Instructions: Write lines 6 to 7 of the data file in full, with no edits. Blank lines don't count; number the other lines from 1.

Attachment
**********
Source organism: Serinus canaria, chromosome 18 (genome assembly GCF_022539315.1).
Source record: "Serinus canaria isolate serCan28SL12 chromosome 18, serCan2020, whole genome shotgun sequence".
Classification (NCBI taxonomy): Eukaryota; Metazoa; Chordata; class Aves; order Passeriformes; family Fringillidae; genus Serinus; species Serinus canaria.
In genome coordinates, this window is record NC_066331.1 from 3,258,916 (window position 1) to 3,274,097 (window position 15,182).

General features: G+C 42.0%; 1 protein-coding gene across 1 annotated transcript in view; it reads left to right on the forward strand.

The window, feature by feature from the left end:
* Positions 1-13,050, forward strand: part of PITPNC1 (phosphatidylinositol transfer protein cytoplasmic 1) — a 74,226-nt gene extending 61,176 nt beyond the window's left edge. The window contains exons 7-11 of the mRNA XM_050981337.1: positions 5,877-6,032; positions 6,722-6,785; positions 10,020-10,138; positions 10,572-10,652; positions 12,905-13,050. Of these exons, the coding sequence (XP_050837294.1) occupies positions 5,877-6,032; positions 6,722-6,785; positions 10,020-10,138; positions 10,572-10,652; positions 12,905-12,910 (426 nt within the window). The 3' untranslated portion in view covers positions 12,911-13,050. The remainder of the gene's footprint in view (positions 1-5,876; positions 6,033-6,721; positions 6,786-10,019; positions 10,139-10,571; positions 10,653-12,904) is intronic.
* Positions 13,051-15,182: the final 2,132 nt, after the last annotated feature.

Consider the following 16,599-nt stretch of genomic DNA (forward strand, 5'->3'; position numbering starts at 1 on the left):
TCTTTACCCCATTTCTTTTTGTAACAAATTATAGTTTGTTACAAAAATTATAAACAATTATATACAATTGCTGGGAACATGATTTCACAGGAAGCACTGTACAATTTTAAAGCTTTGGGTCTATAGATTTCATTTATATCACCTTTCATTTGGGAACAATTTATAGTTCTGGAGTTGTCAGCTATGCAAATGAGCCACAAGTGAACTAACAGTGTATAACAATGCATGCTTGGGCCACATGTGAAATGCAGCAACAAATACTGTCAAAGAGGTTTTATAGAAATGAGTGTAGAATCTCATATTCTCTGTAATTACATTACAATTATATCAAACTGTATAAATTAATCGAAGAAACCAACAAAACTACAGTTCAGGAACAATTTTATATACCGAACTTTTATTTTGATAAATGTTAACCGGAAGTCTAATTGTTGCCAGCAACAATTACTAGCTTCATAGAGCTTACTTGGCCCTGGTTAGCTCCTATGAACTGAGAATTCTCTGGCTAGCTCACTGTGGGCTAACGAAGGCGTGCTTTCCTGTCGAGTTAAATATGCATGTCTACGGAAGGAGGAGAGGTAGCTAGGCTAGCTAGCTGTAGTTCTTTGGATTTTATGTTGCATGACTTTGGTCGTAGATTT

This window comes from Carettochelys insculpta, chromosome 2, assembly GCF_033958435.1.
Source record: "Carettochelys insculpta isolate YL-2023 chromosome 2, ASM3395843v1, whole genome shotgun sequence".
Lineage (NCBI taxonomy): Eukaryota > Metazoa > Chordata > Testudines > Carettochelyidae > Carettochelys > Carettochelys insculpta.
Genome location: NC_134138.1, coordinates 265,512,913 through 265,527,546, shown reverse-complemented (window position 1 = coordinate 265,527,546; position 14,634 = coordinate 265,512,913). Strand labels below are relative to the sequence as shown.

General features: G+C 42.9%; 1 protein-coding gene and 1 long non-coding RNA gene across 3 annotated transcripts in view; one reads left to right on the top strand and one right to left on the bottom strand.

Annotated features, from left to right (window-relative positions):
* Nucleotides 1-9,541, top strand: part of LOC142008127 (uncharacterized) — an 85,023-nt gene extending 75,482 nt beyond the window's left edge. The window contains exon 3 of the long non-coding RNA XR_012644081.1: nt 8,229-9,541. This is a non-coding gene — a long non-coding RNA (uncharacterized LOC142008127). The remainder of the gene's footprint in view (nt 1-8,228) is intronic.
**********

The window, feature by feature from the left end:
* Positions 1-13,050, forward strand: part of PITPNC1 (phosphatidylinositol transfer protein cytoplasmic 1) — a 74,226-nt gene extending 61,176 nt beyond the window's left edge. The window contains exons 7-11 of the mRNA XM_050981337.1: positions 5,877-6,032; positions 6,722-6,785; positions 10,020-10,138; positions 10,572-10,652; positions 12,905-13,050. Of these exons, the coding sequence (XP_050837294.1) occupies positions 5,877-6,032; positions 6,722-6,785; positions 10,020-10,138; positions 10,572-10,652; positions 12,905-12,910 (426 nt within the window). The 3' untranslated portion in view covers positions 12,911-13,050. The remainder of the gene's footprint in view (positions 1-5,876; positions 6,033-6,721; positions 6,786-10,019; positions 10,139-10,571; positions 10,653-12,904) is intronic.